Stars Soma Bhatia, Ali Kazmi and Kane Mahon
Release: 2017


The Long Home
by William GayThe-Long-Home-by-William-Gay.jpg

“In a literary voice that is both original and powerfully unsettling, William Gay tells the story of Nathan Winer, a young and headstrong Tennessee carpenter who lost his father years ago to a human evil that is greater and closer at hand than any the boy can imagine – until he learns of it first-hand.” (Publisher summary)
Stars James Franco, Josh Hartnett, Josh Hutcherson, Ashton Kutcher, Timothy Hutton and Courtney Love
Release: 2017

Happy reading and viewing!

  • Lyle

Books turning into Movies in 2015

Watching your favourite book as a movie is like watching your child turn into something you weren’t expecting. You want to hold on to what was, but you know you have to let what “is” be free.

Recently I watched the Danish film adaptation of Jussi Adler-Olsen’s crime-thriller The Keeper of Lost Causes. The movie is actually quite good, but I first cringed when I saw the film version of my favourite character, Carl Morck the bumbling, wildly sarcastic cop who solves cold cases. My imagination of who he  needed to be was retooled when I saw him on the screen – he wasn’t as funny and awkward as I thought he was. But he was still Carl, a newly reimagined character who had more subtle contours in his personality. I learned to like the new Carl, and that made all the difference. By the way, I recommend the movie (but only if you like subtitles)!

Here are some notable books being made into (hopefully) interesting movies this year:


Serena: “Newlyweds George and Serena move from Boston to North Carolina in 1929 to start a timber business. The pair are ruthless in building their empire, and when Serena finds out that she can’t have children, she sets out to kill George’s illegitimate son.” Based on the novel from noted Southern author Ron Rash.


The Zookeeper’s Wife: “This true story follows the keepers of the Warsaw Zoo, who helped to save hundreds of people from the Nazis in World War II by smuggling them into empty cages.” Based on the novel by Diane Ackerman.

Walk-Woods-Bill-Bryson A Walk in the Woods: “The humorous memoir follows an Iowa-born man who returns to America after 20 years in England to walk the Appalachian Trail.” Based on the memoir by Bill Bryson.



Silence: “Set in 17th-century Japan, the book follows the story of Jesuits who are trying to bring Christianity into Japan.” Based on the book by Shusaku Endu.


The Secret in Their Eyes: “An M15 agent trying to solve a murder works for the FBI and uncovers a terrifying new truth.” Based on the book by Eduardo Sacheri.



Room: “A 5-year-old boy grows up in a small shed, which becomes the only world he knows because his mother hides the truth — they’re being held captive.” Based on the novel by Emma Donoghue.


Miss Peregrine’s Home for Peculiar Children: “In this YA novel, a teenager named Jacob explores the ruins of a strange house on an island near Wales.” Based on the book by Ransom Riggs. The movie may be delayed until 2016.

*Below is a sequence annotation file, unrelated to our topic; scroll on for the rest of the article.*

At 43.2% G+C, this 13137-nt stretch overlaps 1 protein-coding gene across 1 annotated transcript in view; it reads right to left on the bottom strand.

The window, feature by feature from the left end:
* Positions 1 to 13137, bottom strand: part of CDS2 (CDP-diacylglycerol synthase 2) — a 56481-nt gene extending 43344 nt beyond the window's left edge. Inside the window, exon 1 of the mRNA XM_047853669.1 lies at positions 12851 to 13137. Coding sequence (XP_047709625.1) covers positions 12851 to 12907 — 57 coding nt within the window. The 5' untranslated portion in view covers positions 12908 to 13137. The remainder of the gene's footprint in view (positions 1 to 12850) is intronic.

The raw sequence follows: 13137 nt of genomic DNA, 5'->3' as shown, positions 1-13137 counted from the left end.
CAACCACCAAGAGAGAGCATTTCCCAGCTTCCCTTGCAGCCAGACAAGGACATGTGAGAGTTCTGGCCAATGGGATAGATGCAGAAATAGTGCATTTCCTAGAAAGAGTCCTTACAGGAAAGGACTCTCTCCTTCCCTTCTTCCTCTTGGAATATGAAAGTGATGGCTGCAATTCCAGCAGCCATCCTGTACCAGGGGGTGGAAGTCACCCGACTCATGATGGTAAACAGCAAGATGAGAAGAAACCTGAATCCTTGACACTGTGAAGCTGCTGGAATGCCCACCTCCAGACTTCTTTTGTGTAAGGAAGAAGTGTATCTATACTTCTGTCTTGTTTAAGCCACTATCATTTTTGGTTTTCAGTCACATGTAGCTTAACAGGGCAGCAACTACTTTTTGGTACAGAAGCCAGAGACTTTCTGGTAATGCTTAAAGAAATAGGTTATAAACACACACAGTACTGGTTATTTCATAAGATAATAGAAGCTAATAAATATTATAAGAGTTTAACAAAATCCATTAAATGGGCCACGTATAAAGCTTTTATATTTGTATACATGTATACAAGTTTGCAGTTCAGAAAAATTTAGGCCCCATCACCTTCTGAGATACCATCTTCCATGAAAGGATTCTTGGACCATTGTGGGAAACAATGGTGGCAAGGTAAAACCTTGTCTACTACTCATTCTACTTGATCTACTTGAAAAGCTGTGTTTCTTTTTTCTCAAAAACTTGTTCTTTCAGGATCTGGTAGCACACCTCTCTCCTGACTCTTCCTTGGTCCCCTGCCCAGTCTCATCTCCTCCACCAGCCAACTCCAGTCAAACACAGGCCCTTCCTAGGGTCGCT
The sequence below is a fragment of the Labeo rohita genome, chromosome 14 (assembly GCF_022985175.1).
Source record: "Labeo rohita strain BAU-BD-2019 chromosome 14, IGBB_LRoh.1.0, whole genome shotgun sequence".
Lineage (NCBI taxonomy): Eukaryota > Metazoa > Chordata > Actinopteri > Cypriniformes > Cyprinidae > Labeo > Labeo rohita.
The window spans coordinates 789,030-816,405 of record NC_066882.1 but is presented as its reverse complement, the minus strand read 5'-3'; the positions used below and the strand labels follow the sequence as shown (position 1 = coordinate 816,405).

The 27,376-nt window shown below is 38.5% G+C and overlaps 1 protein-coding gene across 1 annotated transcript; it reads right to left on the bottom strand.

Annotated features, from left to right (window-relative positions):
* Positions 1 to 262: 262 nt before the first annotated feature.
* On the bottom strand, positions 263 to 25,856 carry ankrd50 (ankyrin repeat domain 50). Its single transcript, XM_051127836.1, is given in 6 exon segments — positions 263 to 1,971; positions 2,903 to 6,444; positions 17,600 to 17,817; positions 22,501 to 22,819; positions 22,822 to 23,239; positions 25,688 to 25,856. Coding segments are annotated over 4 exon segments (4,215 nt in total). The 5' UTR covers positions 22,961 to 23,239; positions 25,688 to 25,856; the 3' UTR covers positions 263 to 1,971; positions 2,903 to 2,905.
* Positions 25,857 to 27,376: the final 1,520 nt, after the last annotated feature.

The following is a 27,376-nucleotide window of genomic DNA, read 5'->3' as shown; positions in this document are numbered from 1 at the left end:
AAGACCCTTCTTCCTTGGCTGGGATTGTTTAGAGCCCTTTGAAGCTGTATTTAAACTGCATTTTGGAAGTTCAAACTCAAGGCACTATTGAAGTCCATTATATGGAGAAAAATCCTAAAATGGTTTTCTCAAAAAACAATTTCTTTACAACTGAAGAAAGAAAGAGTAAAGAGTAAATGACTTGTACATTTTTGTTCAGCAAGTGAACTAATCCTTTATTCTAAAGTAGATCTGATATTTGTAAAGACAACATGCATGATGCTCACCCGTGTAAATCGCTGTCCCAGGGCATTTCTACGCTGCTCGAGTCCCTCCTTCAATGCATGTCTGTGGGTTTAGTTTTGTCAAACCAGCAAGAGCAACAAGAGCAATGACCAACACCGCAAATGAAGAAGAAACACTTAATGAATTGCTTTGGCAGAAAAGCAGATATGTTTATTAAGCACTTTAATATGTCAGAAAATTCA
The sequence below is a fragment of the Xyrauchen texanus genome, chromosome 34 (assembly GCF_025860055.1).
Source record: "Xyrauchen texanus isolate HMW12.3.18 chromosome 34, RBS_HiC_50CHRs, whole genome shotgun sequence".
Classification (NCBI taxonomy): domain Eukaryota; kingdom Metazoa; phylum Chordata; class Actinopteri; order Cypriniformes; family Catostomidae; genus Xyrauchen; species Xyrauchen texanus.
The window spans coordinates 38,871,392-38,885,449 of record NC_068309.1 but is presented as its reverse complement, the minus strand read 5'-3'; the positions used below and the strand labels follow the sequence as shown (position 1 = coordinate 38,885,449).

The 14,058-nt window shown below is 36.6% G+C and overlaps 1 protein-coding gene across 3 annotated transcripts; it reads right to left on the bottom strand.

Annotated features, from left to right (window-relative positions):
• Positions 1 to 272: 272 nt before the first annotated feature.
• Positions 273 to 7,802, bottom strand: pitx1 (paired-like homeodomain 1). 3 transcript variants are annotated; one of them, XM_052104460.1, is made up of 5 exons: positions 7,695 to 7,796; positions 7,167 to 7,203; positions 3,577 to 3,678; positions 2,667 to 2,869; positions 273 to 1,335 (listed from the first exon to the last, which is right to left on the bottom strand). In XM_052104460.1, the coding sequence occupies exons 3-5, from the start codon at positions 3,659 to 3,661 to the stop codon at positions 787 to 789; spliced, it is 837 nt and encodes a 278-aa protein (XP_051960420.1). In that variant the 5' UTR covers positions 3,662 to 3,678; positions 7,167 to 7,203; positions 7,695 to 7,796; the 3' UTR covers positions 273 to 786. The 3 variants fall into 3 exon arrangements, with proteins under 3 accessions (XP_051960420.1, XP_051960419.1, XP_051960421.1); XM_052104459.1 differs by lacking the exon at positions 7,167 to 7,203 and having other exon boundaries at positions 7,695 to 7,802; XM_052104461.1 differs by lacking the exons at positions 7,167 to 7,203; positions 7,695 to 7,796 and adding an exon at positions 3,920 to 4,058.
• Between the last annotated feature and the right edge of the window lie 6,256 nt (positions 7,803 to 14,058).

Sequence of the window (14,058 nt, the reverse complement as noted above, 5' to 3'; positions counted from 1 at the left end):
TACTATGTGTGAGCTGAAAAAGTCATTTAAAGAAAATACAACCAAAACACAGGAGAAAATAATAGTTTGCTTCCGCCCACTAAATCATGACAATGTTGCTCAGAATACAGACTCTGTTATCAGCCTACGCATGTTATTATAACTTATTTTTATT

Martian-Andy-WeirThe Martian: “Astronaut Mark Watney gets stranded on Mars and must survive alone while NASA tries to rescue him in this sci-fi novel.” Based on the fantastic novel, in more ways than one, by Andy Weir.


A Hologram for the King: “A struggling businessman heads to Saudi Arabia for a fight to save his finances, hoping to steer clear of foreclosure and pay his daughter’s college tuition.” Based on the book by Dave Eggers.

Frankenstein (Movie title is ‘Victor Frankenstein’): “Told from Igor’s perspective, we see the troubled young assistant’s dark origins, his redemptive friendship with the young medical student Victor Von Frankenstein, and become eyewitnesses to the emergence of how Frankenstein became the man – and the legend – we know today.”  Note that Igor is not actually in the original novel but a welcome addition in the early movie versions.

Far from the Madding Crowd: “A young woman named Bathsheba Everdene has to deal with the difficult, sometimes tragic consequences of being in a relationship with three different suitors at the same time.” Based on the novel by Thomas Hardy.

Dark-Places-Gillian-FlynnDark Places: “This thriller from the author of Gone Girl (Gillian Flynn) tells the story of Libby Day, whose mother and sisters were murdered at the family’s farmhouse when she was only seven. Her testimony sent her older brother, Ben, to prison for life, and 25 years later, Libby decides to meet with the Kill Club, a group of crime enthusiasts who investigate the case and force her to rethink what really happened.”

A Book of Common Prayer: “An American woman travels to Central America to reunite with her fugitive daughter. The country is on the brink of a violent revolution, and she is anything but prepared for what she sees.” Based on the novel by Joan Didion.

Black Mass: “The true crime novel follows the infamous mobster Whitey Bulger, the head of the Irish mob in the ’70s, and his relationship with childhood friend John Connolly, who grew up to work for the FBI.” Based on the novel by Dick Lehr and Gerald O’Neill.

The Secret Scripture: “A 100-year-old mental patient, Roseanne McNulty investigates her past and unearths some troubling memories.” Based on the novel by Sebastian Barry.

More movie-based-on-book descriptions at PopSugar.

– Lyle

The Scotiabank Giller Prize Nominees